It could and one of the reasons I am bringing this up is I am reading Max’s bio and he speaks at length about balancing the tech with the driver skill and he’s very much about drivers first, tech second. He felt it was germane to the sport and I tend to agree with him…screw road car innovation, those geniuses at the car makers are doing perfectly fine on their own. One key point, and I will try to bring this up on the podcast, is that he said the reason he believes so many engineers are drawn to the… Read more »

peter riva

Reminds me of why engineers always wanted to join the Skunk Works and currently Scaled in Mojave.


Cars were much less reliable in these days, so the numbers are skewed in my opinion.

But even if you would exclude Mercedes, Ferrari would even dominate more this year, also published by Autosport recently.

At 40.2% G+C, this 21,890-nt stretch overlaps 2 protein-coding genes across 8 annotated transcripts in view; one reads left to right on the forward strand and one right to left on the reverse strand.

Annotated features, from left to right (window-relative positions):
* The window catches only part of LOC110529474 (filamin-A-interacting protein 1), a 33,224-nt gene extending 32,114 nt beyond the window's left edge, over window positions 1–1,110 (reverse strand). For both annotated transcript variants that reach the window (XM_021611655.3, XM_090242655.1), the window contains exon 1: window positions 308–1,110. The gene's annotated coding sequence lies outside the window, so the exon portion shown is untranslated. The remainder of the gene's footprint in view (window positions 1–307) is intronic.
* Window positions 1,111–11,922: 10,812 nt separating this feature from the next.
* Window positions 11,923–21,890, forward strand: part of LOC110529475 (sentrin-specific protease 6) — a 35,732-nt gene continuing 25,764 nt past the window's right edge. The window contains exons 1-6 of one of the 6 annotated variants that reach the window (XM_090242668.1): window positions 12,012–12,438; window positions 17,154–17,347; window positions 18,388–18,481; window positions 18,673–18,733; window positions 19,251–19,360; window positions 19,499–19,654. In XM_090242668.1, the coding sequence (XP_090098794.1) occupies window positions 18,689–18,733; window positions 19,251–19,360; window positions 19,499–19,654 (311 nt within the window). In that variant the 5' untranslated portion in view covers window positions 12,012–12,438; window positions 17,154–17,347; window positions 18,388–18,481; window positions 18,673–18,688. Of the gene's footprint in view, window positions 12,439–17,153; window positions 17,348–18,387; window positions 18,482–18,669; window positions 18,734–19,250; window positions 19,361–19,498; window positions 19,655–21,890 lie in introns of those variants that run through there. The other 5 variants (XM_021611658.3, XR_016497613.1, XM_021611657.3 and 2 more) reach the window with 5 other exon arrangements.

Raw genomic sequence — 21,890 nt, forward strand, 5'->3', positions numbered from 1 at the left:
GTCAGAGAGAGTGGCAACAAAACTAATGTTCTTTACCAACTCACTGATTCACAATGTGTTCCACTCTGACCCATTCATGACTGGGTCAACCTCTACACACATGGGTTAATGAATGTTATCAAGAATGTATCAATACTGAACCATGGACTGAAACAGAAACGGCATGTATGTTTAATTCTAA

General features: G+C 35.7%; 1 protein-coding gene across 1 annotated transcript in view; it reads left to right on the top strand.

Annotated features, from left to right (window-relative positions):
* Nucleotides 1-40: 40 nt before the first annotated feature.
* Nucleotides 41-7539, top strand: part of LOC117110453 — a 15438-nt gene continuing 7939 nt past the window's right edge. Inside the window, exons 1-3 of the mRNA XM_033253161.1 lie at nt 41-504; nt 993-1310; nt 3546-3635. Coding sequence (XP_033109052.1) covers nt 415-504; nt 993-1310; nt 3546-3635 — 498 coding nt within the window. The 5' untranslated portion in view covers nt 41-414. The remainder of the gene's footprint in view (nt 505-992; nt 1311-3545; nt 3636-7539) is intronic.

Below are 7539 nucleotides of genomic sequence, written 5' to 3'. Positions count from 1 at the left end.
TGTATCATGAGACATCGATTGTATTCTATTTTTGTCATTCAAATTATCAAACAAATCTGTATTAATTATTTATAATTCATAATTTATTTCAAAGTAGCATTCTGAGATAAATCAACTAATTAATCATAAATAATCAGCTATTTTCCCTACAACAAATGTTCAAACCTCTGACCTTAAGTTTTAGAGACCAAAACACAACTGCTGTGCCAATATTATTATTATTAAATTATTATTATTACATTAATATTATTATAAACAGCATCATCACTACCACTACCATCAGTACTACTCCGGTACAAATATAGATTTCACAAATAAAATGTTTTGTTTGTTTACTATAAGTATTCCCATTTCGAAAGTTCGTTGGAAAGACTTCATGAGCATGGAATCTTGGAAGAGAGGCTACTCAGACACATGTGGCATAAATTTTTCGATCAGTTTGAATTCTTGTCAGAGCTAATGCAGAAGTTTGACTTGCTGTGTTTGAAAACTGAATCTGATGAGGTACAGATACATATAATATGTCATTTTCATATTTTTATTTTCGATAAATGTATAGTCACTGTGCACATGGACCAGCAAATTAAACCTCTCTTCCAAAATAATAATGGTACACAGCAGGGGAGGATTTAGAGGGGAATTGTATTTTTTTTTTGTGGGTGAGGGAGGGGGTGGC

And although the engine is important it is not all about the engine, otherwise teams like Force India and Lotus would beat Ferrari. Even Williams is not able to do that, so car design is still just as important.

And engine manfacturers are talking about an engine unfreeze for next year, so that could make next year more competitive.

Negative Camber

they may have been in the Macca and williams days but not Ferrari and RBR, those cars were bullet proof.


So we’re gonna see Lewis win everything until 2020, I really hope not. But I see why they refused red bull and why red bull see the whole thing as a lost cause.

Bacon Wrapped Sushi